There's an episode of Bones where Cameron's daughter is trying to get into uni and Cameron writes up an essay to support her admission. Wait, what? You write an essay to get into university? And, hang on. isn't there some film where the main characters bomb on their pre-SAT and then conspire to steal the answers? Yes, yes there is. What, though, is the point here? Well, I see university as being a continuation of education and, as such, I think admissions should be based almost purely on academic performance. The story is different for things like scholarships but, in all honesty, I'd prefer they were based purely on academics and/or need. Writing an essay or attending an interview as a regular part of admissions is, to my mind, inappropriate. It's fine for getting into something specialised within the uni (for instance, a friend of mine admitted to second year medicine had to go to an interview) or when the applicant is applying with qualifications from out of the country (i.e. it helps the administrators determine just how comparable the results are). University is not something that only the "moral" or the "worthy" should be able to attend. Admissions shouldn't require some sort of examination of motives. It should be for those bright enough to attend. Which is really where I draw ire with the idea of the SAT. Entry should be based purely on performance in school. That is, don't divorce school work from work for university entrance, even in a limited fashion (I am given to understand that the SAT is only partially the basis for any decision making). So, here, we have something that I think NZ's university system does better.
Now, we're back on point after that brief detour through some talking points in American universities (but, judging by the History Boys Oxbridge routinely desires interviews so it's not purely American). What do NZ's universities do quite well? Well, they're much better than American universities at continuing that theme of specialisation. In the US it is, in fact, entirely common to not start working towards a major until two years into a four (not three, as in NZ) undergraduate degree programme. That's quite bizarre. Even with all the Business School's core courses, first years at Auckland do at least something that is relevant to their end goal. Furthermore, these US universities conspire to create this strange situation by having their students do general courses in subjects. Frankly, it's like starting year nine at college from what I've been told. In other words, all the specialisation is still too come. Mind you, I'm pretty sure NZ's secondary schools are better than those in the US and that a greater degree of subject freedom is placed in the hands of senior pupils than those poor souls in the States. In that context, it makes more sense to be working on an intended specialisation, with some broader stuff, straight away. The General Education components that Auckland now uses are small fish in comparison to the main Thing, and that's the best of both worlds. Students get a degree of more advanced broad education but they're pretty firmly on that road of specialisation.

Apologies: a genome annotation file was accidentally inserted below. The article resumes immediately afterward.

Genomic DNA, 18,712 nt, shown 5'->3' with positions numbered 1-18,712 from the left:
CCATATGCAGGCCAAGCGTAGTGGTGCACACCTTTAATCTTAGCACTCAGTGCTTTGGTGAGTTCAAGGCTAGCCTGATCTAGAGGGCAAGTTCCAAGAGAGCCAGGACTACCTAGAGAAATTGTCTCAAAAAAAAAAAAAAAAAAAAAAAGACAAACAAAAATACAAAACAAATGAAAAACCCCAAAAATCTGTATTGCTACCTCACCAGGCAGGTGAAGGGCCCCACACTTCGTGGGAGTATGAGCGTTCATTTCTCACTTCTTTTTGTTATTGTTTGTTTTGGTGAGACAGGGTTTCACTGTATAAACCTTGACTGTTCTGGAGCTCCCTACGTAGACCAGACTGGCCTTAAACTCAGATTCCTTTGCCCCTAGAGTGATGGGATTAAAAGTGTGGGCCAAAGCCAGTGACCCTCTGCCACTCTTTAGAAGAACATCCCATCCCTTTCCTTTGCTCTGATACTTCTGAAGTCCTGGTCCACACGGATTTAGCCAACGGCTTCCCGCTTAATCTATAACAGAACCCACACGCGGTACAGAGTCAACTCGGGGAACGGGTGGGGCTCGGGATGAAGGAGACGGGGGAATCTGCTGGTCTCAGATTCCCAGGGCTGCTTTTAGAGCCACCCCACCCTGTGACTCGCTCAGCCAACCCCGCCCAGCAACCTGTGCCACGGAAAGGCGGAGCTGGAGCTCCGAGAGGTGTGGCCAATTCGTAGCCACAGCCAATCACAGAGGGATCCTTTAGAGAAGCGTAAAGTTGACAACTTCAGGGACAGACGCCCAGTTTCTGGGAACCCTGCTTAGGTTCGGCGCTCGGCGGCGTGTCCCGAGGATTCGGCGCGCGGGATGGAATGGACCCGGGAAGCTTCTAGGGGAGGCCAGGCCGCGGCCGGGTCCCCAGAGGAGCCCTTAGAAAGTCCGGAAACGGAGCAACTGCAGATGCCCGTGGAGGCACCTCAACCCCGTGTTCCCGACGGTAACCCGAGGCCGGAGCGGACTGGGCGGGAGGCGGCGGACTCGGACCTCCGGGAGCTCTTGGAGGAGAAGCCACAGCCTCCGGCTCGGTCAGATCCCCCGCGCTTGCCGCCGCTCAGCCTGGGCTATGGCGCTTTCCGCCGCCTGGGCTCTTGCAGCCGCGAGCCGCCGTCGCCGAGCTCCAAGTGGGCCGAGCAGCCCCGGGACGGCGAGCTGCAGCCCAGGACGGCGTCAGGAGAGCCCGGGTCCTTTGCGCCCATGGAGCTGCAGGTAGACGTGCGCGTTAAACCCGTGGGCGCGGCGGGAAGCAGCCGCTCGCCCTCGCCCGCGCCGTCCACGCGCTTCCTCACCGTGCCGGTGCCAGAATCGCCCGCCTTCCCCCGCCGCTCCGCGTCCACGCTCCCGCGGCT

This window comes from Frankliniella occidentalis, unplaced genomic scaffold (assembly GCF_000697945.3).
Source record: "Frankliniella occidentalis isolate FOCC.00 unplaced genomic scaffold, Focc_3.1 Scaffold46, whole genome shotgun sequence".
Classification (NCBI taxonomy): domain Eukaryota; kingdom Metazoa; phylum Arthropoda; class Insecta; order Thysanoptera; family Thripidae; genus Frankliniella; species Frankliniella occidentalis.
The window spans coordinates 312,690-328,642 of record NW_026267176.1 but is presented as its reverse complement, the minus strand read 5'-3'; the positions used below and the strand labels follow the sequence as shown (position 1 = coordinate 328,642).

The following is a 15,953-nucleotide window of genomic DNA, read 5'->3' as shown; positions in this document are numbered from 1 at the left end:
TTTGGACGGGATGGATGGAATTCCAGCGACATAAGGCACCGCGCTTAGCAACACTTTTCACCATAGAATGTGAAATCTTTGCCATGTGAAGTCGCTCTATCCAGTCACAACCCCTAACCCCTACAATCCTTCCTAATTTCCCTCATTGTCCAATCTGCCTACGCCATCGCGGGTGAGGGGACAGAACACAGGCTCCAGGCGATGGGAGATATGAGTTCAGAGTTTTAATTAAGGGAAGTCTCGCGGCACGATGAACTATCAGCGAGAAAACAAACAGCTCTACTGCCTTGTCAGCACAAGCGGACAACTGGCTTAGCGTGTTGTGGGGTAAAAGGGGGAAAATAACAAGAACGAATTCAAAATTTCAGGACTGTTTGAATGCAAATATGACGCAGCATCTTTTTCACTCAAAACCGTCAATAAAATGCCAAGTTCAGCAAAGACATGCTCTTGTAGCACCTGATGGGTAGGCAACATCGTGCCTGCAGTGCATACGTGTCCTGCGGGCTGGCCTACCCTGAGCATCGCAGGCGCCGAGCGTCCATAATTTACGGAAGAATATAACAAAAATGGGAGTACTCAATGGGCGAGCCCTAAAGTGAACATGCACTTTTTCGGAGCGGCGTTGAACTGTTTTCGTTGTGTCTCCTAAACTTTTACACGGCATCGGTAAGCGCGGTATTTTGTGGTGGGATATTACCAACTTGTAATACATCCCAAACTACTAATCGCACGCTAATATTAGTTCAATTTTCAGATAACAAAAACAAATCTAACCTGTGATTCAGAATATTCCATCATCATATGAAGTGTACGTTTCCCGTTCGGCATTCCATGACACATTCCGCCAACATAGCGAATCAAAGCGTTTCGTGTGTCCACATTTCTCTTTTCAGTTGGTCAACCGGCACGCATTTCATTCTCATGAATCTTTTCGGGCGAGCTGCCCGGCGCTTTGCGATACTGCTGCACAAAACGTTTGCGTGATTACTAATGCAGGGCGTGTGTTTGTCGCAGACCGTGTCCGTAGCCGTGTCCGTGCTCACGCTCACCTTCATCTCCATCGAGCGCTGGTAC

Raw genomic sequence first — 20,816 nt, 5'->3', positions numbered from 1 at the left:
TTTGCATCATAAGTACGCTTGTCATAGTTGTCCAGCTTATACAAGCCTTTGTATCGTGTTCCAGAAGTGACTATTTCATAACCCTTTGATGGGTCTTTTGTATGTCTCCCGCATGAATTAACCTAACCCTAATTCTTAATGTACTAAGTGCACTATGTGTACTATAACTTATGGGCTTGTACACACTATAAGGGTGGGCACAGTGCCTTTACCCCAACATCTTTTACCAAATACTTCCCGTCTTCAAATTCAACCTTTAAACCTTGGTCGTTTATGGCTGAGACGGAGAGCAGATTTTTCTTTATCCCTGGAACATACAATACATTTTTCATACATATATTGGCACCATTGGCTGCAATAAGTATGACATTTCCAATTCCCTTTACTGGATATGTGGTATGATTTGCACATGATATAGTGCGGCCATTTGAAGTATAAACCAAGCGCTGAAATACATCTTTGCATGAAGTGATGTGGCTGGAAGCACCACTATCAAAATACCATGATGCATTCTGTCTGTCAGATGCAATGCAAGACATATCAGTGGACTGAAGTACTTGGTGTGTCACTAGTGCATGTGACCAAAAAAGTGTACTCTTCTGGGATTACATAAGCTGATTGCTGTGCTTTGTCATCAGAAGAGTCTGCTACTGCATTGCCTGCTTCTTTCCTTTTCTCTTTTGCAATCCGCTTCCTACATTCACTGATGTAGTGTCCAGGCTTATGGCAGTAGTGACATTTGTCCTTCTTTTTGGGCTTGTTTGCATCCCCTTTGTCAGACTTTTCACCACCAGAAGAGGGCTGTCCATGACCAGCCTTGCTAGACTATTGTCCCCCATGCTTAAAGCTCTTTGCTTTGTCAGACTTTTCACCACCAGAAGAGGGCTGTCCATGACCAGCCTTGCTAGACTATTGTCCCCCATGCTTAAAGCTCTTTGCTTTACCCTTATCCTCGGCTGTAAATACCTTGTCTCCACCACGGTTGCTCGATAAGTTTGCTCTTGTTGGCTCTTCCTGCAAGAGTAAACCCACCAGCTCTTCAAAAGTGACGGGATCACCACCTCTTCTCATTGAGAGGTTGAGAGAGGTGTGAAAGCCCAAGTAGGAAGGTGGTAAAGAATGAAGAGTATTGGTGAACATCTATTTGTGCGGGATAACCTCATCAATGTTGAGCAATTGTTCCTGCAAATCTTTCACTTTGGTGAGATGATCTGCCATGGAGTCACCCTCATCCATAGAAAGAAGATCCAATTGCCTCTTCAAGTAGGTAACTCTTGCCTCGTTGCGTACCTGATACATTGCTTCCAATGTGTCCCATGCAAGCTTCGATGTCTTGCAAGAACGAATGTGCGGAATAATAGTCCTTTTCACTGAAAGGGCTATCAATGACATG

There's one final thing to say before I wrap this up... university seems to be far more settled in the States. Just last year, National proposed some reforms of the more administrative parts of NZ's universities that were very poorly received. While I can't remember if the reforms reflect changes that have happened in the States, I am pretty convinced that it would be more than just people who are at uni or are university staff, that get involved and discuss it. Maybe it's because NZ's pretty young as a country but stuff like that is big, and bad, news (like a lot of National's intrusions in education... note the extreme unpopularity of its education ministers... although, not all). It should have been an issue that troubled National, certainly more so than Kim Dotcom (boring) or housing prices (where National's staunch view that foreign buyers aren't responsible is probably the most socially responsible position it's had in a long time; in contrast with the xenophobic scare-mongering of the left *cries inside*). That's what I mean by settled.